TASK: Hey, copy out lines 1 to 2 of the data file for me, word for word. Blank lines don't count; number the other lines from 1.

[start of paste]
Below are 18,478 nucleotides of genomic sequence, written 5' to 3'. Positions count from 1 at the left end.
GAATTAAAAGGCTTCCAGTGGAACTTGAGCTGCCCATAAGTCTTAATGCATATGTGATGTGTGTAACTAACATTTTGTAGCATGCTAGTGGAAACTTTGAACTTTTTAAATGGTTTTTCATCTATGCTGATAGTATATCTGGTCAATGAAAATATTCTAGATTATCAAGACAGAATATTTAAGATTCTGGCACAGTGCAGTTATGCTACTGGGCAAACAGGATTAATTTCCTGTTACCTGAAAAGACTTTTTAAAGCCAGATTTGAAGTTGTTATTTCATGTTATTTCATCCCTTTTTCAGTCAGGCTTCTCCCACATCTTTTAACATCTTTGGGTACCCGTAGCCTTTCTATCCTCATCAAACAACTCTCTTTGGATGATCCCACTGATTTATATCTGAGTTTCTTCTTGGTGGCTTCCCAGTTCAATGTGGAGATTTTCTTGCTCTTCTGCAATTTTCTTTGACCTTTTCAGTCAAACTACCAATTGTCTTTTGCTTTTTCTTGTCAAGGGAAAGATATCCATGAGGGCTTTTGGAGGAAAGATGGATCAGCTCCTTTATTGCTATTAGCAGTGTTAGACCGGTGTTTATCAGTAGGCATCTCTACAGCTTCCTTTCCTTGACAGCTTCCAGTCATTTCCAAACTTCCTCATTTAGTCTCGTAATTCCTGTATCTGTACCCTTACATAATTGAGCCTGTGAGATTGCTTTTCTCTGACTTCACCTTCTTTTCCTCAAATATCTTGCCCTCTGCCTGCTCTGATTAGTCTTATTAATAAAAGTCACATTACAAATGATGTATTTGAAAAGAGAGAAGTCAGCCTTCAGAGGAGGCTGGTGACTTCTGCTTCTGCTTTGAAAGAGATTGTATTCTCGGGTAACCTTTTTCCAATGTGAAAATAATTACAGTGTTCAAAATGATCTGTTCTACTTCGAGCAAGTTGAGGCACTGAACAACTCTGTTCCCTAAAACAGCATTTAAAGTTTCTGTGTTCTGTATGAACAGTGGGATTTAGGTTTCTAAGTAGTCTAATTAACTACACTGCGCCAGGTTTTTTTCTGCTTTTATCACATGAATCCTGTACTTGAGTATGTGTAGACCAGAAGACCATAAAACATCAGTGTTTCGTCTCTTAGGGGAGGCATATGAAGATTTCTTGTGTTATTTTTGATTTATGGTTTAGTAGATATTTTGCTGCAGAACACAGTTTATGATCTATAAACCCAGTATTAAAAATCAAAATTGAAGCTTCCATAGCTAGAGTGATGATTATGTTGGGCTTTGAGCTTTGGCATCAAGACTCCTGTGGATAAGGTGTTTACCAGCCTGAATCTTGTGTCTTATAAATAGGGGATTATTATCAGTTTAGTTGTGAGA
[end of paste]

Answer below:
Below are 18,478 nucleotides of genomic sequence, written 5' to 3'. Positions count from 1 at the left end.
GAATTAAAAGGCTTCCAGTGGAACTTGAGCTGCCCATAAGTCTTAATGCATATGTGATGTGTGTAACTAACATTTTGTAGCATGCTAGTGGAAACTTTGAACTTTTTAAATGGTTTTTCATCTATGCTGATAGTATATCTGGTCAATGAAAATATTCTAGATTATCAAGACAGAATATTTAAGATTCTGGCACAGTGCAGTTATGCTACTGGGCAAACAGGATTAATTTCCTGTTACCTGAAAAGACTTTTTAAAGCCAGATTTGAAGTTGTTATTTCATGTTATTTCATCCCTTTTTCAGTCAGGCTTCTCCCACATCTTTTAACATCTTTGGGTACCCGTAGCCTTTCTATCCTCATCAAACAACTCTCTTTGGATGATCCCACTGATTTATATCTGAGTTTCTTCTTGGTGGCTTCCCAGTTCAATGTGGAGATTTTCTTGCTCTTCTGCAATTTTCTTTGACCTTTTCAGTCAAACTACCAATTGTCTTTTGCTTTTTCTTGTCAAGGGAAAGATATCCATGAGGGCTTTTGGAGGAAAGATGGATCAGCTCCTTTATTGCTATTAGCAGTGTTAGACCGGTGTTTATCAGTAGGCATCTCTACAGCTTCCTTTCCTTGACAGCTTCCAGTCATTTCCAAACTTCCTCATTTAGTCTCGTAATTCCTGTATCTGTACCCTTACATAATTGAGCCTGTGAGATTGCTTTTCTCTGACTTCACCTTCTTTTCCTCAAATATCTTGCCCTCTGCCTGCTCTGATTAGTCTTATTAATAAAAGTCACATTACAAATGATGTATTTGAAAAGAGAGAAGTCAGCCTTCAGAGGAGGCTGGTGACTTCTGCTTCTGCTTTGAAAGAGATTGTATTCTCGGGTAACCTTTTTCCAATGTGAAAATAATTACAGTGTTCAAAATGATCTGTTCTACTTCGAGCAAGTTGAGGCACTGAACAACTCTGTTCCCTAAAACAGCATTTAAAGTTTCTGTGTTCTGTATGAACAGTGGGATTTAGGTTTCTAAGTAGTCTAATTAACTACACTGCGCCAGGTTTTTTTCTGCTTTTATCACATGAATCCTGTACTTGAGTATGTGTAGACCAGAAGACCATAAAACATCAGTGTTTCGTCTCTTAGGGGAGGCATATGAAGATTTCTTGTGTTATTTTTGATTTATGGTTTAGTAGATATTTTGCTGCAGAACACAGTTTATGATCTATAAACCCAGTATTAAAAATCAAAATTGAAGCTTCCATAGCTAGAGTGATGATTATGTTGGGCTTTGAGCTTTGGCATCAAGACTCCTGTGGATAAGGTGTTTACCAGCCTGAATCTTGTGTCTTATAAATAGGGGATTATTATCAGTTTAGTTGTGAGA